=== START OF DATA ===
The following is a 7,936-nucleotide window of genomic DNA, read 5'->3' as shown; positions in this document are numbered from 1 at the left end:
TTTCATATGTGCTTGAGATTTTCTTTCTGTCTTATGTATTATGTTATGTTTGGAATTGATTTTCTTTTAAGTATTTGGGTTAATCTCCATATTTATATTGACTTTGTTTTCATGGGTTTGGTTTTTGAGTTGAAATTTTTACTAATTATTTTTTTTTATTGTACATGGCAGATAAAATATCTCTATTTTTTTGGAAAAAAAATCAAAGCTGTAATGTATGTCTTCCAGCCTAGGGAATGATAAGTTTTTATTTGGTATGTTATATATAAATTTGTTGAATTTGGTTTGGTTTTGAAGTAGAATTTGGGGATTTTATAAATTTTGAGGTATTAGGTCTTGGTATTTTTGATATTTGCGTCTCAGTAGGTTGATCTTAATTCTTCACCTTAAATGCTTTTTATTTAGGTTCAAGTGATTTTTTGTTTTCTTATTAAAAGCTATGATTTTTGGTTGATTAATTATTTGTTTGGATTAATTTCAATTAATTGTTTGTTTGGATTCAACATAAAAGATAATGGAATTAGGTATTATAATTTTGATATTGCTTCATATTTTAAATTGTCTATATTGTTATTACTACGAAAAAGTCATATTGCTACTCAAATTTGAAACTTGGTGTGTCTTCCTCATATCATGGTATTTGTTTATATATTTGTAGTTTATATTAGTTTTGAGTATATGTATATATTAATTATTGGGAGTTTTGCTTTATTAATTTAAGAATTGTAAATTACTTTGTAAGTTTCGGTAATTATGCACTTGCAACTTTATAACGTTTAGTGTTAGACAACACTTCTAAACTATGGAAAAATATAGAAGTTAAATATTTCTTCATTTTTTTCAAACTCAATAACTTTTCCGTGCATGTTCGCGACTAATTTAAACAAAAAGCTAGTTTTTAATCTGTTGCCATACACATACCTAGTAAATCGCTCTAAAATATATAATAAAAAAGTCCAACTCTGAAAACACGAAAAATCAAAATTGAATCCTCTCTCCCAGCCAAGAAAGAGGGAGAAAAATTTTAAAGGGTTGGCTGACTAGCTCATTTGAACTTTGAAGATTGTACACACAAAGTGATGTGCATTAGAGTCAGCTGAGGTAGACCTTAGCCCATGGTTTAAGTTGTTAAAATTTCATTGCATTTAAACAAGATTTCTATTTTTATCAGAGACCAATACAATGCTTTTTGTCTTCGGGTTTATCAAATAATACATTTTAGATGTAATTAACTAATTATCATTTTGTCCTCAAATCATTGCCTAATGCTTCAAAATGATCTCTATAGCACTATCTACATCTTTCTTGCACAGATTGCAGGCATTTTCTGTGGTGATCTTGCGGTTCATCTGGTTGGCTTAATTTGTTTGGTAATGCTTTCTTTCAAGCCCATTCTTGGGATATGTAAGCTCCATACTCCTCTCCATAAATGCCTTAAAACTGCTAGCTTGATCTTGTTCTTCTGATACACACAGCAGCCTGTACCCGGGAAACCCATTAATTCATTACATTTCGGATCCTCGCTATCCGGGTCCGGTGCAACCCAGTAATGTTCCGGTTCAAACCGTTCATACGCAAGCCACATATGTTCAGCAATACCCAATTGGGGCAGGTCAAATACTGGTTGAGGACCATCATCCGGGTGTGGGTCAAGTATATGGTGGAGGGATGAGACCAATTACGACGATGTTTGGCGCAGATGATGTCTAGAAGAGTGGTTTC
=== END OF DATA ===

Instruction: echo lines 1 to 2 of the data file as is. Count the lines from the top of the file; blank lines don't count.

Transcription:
The following is a 7,936-nucleotide window of genomic DNA, read 5'->3' as shown; positions in this document are numbered from 1 at the left end:
TTTCATATGTGCTTGAGATTTTCTTTCTGTCTTATGTATTATGTTATGTTTGGAATTGATTTTCTTTTAAGTATTTGGGTTAATCTCCATATTTATATTGACTTTGTTTTCATGGGTTTGGTTTTTGAGTTGAAATTTTTACTAATTATTTTTTTTTATTGTACATGGCAGATAAAATATCTCTATTTTTTTGGAAAAAAAATCAAAGCTGTAATGTATGTCTTCCAGCCTAGGGAATGATAAGTTTTTATTTGGTATGTTATATATAAATTTGTTGAATTTGGTTTGGTTTTGAAGTAGAATTTGGGGATTTTATAAATTTTGAGGTATTAGGTCTTGGTATTTTTGATATTTGCGTCTCAGTAGGTTGATCTTAATTCTTCACCTTAAATGCTTTTTATTTAGGTTCAAGTGATTTTTTGTTTTCTTATTAAAAGCTATGATTTTTGGTTGATTAATTATTTGTTTGGATTAATTTCAATTAATTGTTTGTTTGGATTCAACATAAAAGATAATGGAATTAGGTATTATAATTTTGATATTGCTTCATATTTTAAATTGTCTATATTGTTATTACTACGAAAAAGTCATATTGCTACTCAAATTTGAAACTTGGTGTGTCTTCCTCATATCATGGTATTTGTTTATATATTTGTAGTTTATATTAGTTTTGAGTATATGTATATATTAATTATTGGGAGTTTTGCTTTATTAATTTAAGAATTGTAAATTACTTTGTAAGTTTCGGTAATTATGCACTTGCAACTTTATAACGTTTAGTGTTAGACAACACTTCTAAACTATGGAAAAATATAGAAGTTAAATATTTCTTCATTTTTTTCAAACTCAATAACTTTTCCGTGCATGTTCGCGACTAATTTAAACAAAAAGCTAGTTTTTAATCTGTTGCCATACACATACCTAGTAAATCGCTCTAAAATATATAATAAAAAAGTCCAACTCTGAAAACACGAAAAATCAAAATTGAATCCTCTCTCCCAGCCAAGAAAGAGGGAGAAAAATTTTAAAGGGTTGGCTGACTAGCTCATTTGAACTTTGAAGATTGTACACACAAAGTGATGTGCATTAGAGTCAGCTGAGGTAGACCTTAGCCCATGGTTTAAGTTGTTAAAATTTCATTGCATTTAAACAAGATTTCTATTTTTATCAGAGACCAATACAATGCTTTTTGTCTTCGGGTTTATCAAATAATACATTTTAGATGTAATTAACTAATTATCATTTTGTCCTCAAATCATTGCCTAATGCTTCAAAATGATCTCTATAGCACTATCTACATCTTTCTTGCACAGATTGCAGGCATTTTCTGTGGTGATCTTGCGGTTCATCTGGTTGGCTTAATTTGTTTGGTAATGCTTTCTTTCAAGCCCATTCTTGGGATATGTAAGCTCCATACTCCTCTCCATAAATGCCTTAAAACTGCTAGCTTGATCTTGTTCTTCTGATACACACAGCAGCCTGTACCCGGGAAACCCATTAATTCATTACATTTCGGATCCTCGCTATCCGGGTCCGGTGCAACCCAGTAATGTTCCGGTTCAAACCGTTCATACGCAAGCCACATATGTTCAGCAATACCCAATTGGGGCAGGTCAAATACTGGTTGAGGACCATCATCCGGGTGTGGGTCAAGTATATGGTGGAGGGATGAGACCAATTACGACGATGTTTGGCGCAGATGATGTCTAGAAGAGTGGTTTC